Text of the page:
Signing up for and running a race is a huge accomplishment. Having a goal is a great way to stay on track and stay in shape. The part most people don’t realize is, race day isn’t the hardest part of the journey. Race day is the day you get to celebrate the hard work you have put in. My party day is coming in July when I get to put my training to use and run my first ultra marathon. In the meantime, I want to share some of the training process with you.
At this point, I am around 18 weeks out from my first 55k. I have been training for the last 6 weeks. A typical training for a marathon can be anywhere from 16 to 20 weeks and from my research, ultra-plans are 20+ weeks. When I research a plan, I look for runs that are going to work with my schedule. I have ran enough races to know, for me, 5 to 6 running days a week is ideal. The plan I am using this time, I found online and has my longest run peaking at 26 miles. This sounds intimidating but, any good training plan slowly gets you to where you need to be. By the time the 26 miler is on deck, you’re ready to rock. At this point, I am running somewhere around 20-30 miles per week spread out over 5 days. Now, as a working mom who is constantly busy, I keep my schedule pretty flexible. I will move run days around and even on longer runs I may split them up and run some in the morning and some after my kids are in bed. I spend the beginning of every week looking at my schedule to make sure I can fit my training runs in.
|My new training grounds|
A big part of training is trial and error. Finding the right gear, the right shoes and the right nutrition. This is why it’s training before the race, you get to see what’s going to work. Since I am new to trails, this training has been a lot of trying new shoes and apparel. I have returned a few pairs of shoes and went through a lot of socks just trying to find what’s going to work for me. Most good running retailers are more than happy to make sure you got what’s going to work for you. Running brands can be expensive, but I promise I am a thrifty person and I have no shame in shopping the clearance rack or getting unusual colors because they are cheaper. Stores like Marshalls and TJ Maxx are great places to find cheap running gear and the Walmart brand running apparel isn’t that bad either when your starting out.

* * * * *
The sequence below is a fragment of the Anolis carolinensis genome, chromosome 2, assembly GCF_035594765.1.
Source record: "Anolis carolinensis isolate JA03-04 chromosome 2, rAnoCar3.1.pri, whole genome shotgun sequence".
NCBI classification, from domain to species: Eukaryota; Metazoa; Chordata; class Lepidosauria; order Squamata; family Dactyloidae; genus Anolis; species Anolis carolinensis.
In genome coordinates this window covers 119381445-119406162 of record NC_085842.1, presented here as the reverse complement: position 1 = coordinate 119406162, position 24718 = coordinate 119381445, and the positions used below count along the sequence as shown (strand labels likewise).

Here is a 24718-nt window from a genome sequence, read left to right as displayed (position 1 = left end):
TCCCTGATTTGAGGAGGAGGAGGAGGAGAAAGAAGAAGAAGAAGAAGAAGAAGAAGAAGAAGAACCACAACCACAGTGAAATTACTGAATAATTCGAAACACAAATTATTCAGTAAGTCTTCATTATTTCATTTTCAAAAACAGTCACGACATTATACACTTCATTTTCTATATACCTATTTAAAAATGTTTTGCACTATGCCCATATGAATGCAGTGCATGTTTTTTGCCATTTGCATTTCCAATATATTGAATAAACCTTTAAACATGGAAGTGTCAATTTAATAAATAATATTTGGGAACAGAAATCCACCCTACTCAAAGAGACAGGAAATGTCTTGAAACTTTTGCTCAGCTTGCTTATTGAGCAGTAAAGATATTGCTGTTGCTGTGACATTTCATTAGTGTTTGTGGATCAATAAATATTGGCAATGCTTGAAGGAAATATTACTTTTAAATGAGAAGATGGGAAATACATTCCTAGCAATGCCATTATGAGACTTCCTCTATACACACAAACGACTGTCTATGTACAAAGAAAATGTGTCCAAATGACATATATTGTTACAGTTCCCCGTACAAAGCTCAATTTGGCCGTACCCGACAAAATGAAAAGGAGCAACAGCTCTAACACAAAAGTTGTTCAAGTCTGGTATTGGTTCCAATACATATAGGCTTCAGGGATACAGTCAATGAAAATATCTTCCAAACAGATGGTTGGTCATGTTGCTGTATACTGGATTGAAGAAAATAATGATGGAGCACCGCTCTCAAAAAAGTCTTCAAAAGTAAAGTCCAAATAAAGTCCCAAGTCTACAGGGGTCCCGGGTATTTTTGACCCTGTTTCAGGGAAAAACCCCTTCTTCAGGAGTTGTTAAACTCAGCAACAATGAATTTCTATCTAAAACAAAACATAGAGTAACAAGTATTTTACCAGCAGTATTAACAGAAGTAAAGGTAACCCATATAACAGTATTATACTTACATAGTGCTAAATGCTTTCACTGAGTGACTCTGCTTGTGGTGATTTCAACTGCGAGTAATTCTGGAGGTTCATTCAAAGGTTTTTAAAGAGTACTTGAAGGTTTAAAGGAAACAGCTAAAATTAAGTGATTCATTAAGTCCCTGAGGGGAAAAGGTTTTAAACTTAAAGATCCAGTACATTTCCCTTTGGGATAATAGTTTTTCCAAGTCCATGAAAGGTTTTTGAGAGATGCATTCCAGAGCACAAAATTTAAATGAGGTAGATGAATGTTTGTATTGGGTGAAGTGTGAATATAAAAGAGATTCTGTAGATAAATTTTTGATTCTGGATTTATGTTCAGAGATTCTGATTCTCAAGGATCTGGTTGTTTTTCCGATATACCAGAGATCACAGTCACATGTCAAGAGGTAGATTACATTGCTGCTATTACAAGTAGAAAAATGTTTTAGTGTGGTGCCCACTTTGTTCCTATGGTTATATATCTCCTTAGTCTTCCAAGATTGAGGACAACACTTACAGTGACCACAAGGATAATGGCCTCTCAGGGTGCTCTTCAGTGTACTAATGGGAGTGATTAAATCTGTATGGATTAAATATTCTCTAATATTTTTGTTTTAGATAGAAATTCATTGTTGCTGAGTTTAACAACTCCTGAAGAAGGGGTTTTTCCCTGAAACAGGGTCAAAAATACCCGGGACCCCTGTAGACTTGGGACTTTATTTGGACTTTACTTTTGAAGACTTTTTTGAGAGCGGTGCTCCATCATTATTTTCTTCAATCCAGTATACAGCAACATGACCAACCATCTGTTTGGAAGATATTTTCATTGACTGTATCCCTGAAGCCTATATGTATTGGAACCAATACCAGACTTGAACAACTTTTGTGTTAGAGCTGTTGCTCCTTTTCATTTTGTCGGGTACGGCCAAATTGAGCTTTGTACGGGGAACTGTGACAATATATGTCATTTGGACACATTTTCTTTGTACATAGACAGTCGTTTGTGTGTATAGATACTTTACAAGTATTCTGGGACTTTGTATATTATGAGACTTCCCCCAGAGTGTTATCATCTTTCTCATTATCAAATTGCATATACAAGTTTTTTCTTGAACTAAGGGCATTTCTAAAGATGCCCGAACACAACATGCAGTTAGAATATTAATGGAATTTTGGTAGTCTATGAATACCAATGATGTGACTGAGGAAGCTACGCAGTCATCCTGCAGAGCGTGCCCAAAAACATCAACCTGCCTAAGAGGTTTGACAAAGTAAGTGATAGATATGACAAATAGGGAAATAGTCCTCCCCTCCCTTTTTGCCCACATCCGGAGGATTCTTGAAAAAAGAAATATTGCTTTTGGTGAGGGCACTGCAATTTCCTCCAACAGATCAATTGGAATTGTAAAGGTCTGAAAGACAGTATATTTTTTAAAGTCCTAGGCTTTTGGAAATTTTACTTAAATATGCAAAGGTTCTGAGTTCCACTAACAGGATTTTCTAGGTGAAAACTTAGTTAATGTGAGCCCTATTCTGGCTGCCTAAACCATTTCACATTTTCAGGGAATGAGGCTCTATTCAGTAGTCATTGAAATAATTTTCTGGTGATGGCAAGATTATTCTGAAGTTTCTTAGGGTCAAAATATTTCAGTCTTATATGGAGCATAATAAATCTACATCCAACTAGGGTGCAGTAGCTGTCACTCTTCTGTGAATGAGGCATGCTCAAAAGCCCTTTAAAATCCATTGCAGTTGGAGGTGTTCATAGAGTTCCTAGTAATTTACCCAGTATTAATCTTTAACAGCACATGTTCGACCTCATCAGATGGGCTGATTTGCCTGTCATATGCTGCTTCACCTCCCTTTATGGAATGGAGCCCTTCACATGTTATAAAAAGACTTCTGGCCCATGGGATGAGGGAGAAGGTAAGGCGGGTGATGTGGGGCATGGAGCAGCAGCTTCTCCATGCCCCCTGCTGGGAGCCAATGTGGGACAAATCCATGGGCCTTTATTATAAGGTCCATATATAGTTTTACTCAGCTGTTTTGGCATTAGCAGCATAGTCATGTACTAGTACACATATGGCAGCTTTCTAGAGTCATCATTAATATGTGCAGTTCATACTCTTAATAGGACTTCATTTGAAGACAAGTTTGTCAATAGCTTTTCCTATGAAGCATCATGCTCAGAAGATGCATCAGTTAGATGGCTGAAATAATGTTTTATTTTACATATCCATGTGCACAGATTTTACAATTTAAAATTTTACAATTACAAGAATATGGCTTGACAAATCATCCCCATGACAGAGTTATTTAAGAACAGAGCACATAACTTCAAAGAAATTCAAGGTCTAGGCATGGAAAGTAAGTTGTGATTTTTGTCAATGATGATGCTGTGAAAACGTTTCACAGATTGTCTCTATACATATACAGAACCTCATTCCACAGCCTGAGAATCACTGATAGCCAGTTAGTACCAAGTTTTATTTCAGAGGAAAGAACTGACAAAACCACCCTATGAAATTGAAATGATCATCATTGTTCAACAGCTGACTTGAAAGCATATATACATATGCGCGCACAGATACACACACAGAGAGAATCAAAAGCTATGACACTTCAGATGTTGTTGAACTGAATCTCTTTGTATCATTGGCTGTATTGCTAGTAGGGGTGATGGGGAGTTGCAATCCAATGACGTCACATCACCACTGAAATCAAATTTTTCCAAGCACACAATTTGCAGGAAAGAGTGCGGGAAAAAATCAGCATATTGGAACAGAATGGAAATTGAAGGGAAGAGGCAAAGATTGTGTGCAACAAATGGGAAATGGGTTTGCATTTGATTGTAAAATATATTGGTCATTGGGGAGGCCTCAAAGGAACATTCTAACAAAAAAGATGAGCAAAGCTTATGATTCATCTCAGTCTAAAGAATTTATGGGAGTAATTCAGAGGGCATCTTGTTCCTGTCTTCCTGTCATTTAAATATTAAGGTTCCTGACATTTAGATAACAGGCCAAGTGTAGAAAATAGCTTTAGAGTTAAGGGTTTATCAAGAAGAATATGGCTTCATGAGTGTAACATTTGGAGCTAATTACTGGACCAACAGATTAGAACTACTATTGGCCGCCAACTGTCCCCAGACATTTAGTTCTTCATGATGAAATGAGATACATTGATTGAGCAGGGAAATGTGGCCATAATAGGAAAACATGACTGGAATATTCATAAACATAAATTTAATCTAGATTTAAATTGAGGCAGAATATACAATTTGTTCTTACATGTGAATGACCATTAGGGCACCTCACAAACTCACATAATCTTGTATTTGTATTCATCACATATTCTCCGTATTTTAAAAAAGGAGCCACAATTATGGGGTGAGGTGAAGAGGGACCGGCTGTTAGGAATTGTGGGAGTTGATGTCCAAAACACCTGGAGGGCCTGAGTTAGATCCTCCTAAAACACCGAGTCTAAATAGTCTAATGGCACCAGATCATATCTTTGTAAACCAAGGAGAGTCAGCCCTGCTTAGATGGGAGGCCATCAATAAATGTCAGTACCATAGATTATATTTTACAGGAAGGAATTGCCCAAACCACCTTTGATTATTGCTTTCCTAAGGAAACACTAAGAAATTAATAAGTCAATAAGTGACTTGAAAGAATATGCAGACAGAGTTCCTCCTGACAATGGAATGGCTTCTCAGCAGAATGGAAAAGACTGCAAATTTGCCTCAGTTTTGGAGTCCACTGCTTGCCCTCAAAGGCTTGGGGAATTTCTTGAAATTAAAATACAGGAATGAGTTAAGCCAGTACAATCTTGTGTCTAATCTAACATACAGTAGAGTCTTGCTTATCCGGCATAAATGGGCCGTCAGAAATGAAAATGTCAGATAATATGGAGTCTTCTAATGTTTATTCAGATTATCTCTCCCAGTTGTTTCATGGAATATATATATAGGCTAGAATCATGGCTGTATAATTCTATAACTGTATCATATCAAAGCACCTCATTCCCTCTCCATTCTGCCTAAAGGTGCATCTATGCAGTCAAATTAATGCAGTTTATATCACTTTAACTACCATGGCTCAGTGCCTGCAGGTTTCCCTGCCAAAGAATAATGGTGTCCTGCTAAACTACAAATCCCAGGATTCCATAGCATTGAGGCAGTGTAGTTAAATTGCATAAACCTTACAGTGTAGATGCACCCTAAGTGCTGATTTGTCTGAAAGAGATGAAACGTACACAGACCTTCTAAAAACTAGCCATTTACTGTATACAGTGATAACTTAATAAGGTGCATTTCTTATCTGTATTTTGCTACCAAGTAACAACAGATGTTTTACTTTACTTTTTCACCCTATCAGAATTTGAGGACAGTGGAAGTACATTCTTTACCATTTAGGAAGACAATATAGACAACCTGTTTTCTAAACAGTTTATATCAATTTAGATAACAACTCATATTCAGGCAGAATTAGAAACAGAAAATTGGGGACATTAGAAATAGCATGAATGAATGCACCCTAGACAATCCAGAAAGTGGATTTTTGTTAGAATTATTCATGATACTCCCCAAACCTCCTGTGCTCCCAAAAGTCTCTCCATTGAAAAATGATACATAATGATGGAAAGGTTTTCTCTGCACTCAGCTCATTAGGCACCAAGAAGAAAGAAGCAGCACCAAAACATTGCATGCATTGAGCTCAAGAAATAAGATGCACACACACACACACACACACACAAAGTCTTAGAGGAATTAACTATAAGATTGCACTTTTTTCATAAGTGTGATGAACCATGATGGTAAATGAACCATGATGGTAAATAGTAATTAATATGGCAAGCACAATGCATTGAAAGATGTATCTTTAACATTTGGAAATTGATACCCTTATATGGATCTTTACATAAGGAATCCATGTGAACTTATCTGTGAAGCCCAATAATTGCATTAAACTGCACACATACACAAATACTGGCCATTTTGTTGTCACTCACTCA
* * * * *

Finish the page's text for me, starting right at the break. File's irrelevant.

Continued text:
The make or break for me at a lot of races is what I eat before and during the race. I have had some races where the porta-potty stops were the highlight of the race. I have also had races where I didn’t have to stop a single time. All of that is a result of what you eat or don’t eat while you run. Use your training runs for practices. Try different foods and drinks. Research to see what options are available and try them all. Most running nutrition you can buy comes in small single servings and are incredibly cheap. There are always every day foods you can use too; raisins, candy, etc. There are no rules and everyone is different. I am working right now on trying small waffles, I have never been able to digest the gels very well so from experience I know I need to look elsewhere. I have even read chips and pretzels are available at longer ultra’s so I am going through each to see what’s going to work on race day.
I know running can be intimidating and seeing other people post about racing and training sounds scary. But, finishing a race is absolutely doable. Anyone can finish a race. If you are worried about being the last one out there, who cares? The last one to finish got their money’s worth. Plus, most races have very flexible finish times so, you can walk as much as you need to. Check races to see what their minimum paces are to help make your decision and relieve some of the stress you feel. For every one Kenyan out there who is running a blazing pace, there are thousands of regular Joe’s like you and me who will finish and be ecstatic. The only competition when you sign up for a race is you. So, make that leap, sign up for a race, and commit yourself to training. You will be amazed at what you’re capable of!
I’m not a coach but I have experienced all kinds of different races and had good and bad experiences; I will help and answer any question or comments about running so feel free to reach out!
|Braving the cold to get a run in|